I've read your quite understandable frustration over things like 6-for-1 plea deals before. Every time I read that someone in Lancaster County has been charged with a serious violent felony, I look them up on the Nebraska Inmate Locator and at the Lancaster County Attorney. I recommend that all news readers do that. The vast majority of the time, you'll see the arrestee has a long list of dismissed and reduced charges, even serious violent felonies reduced to misdemeanors, 6-10 year sentences that really meant paroled in 2 or 3, and so forth. Violent felons re-offend at such a high rate. They don't call them "career" criminals for nothing, and once out on parole, most of them get right back to that career.

A larger Nebraska city has a much higher murder rate than ours, so we can see a much larger sample there. From looking the victims up over time (on the Nebraska Inmate Locator), a significant majority of those murder victims seem to be previously convicted felons, and a significant majority of their murders are committed in one small region of that city. Looking at that chart, you might think Lincoln has more rapes, burglaries, thefts, and assaults - but it just looks that way, because victims in that other city are far less likely to report those crimes, perhaps due to a cultural distrust of law enforcement, or a fear of retribution.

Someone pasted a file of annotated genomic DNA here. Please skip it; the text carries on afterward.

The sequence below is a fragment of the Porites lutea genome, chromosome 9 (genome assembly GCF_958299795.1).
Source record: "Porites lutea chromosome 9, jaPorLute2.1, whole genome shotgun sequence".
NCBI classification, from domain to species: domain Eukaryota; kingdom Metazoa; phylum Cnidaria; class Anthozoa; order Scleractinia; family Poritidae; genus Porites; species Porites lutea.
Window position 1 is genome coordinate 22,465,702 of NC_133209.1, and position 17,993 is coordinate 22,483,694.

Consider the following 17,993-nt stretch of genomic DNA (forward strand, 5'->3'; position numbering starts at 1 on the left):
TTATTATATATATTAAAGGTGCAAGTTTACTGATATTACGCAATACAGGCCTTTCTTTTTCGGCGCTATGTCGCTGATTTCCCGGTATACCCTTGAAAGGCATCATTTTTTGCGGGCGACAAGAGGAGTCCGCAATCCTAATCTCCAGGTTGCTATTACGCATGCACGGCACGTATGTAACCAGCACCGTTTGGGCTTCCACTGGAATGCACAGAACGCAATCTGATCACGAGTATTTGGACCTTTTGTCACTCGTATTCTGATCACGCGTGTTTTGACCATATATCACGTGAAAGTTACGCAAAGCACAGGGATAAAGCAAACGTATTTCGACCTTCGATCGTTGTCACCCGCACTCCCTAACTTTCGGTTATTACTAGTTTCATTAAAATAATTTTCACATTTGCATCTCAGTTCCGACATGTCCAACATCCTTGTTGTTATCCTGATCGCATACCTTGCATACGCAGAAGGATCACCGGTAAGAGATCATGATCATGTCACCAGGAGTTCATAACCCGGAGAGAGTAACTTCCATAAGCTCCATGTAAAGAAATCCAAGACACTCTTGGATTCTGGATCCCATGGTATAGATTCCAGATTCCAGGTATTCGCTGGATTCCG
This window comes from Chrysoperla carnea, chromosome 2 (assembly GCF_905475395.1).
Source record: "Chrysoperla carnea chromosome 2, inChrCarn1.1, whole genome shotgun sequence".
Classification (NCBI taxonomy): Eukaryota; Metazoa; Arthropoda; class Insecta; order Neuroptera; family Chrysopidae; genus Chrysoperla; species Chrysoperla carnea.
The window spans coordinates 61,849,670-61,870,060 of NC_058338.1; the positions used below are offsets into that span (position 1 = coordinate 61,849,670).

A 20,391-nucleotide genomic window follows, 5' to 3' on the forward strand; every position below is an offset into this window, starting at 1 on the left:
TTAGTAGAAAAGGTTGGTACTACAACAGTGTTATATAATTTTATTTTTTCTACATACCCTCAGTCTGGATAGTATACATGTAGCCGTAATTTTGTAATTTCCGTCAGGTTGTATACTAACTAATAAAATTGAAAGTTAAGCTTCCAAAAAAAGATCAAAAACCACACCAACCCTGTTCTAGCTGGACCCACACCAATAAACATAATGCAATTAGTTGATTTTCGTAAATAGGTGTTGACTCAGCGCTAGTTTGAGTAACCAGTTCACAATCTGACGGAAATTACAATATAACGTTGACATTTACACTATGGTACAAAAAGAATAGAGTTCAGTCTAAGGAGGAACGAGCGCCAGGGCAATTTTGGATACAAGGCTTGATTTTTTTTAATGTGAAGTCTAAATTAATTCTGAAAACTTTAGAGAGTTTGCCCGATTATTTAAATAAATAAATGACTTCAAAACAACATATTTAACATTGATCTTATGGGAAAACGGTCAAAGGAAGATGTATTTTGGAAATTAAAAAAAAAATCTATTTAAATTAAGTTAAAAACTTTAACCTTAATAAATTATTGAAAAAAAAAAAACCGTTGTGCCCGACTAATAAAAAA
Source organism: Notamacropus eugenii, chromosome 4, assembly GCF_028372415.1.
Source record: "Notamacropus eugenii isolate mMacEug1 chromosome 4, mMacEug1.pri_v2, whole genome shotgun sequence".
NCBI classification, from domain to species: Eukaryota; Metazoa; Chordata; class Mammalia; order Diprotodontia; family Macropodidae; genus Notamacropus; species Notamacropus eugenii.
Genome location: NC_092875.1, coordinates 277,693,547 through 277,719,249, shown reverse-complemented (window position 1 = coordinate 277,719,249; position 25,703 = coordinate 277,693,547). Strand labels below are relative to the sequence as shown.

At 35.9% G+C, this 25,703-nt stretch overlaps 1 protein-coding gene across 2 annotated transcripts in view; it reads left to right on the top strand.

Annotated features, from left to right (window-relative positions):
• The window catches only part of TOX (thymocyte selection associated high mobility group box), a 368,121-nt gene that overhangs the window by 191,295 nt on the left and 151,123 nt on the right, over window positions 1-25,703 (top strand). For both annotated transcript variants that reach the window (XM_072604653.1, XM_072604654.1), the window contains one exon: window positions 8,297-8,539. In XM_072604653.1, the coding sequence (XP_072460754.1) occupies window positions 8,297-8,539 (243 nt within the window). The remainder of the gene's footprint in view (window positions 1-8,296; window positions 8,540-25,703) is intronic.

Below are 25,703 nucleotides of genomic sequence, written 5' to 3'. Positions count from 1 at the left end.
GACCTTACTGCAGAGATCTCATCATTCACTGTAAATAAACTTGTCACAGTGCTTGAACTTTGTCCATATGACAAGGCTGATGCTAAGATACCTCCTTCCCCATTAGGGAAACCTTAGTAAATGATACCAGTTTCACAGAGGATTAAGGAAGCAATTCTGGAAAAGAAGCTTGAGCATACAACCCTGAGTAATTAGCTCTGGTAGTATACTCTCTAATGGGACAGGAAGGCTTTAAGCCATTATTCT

Anonymous said...

Speaking of lawn ornament thefts ... (I don't know how to put a link in here).

Tom Casady said...

Roaming gnomes!

Anonymous said...

The gnomes obviously want to be in custody, because if they didn't, they'd all slip out of there. You've got to understand, gnomes are incredibly skilled at making, modifying, and manipulating complex mechanical devices. Even if you had a pair of cuffs small enough, they'd defeat the lock as soon as your back was turned. Detention cell door lock? They'd be out of there like water through a net.

Someone must be bringing in some kind of food that they like, and that's causing them to hang around. They like Chex Mix quite a bit.

By the way, has the armorer started losing spare parts yet? Springs, screws, that kind of thing? If so, it's a good bet who has them.

Anonymous said...

I've talked to several people about getting their permits. I "heard" there was only one instructor and that the waiting list was very long. I think people are waiting to see what changes with the process.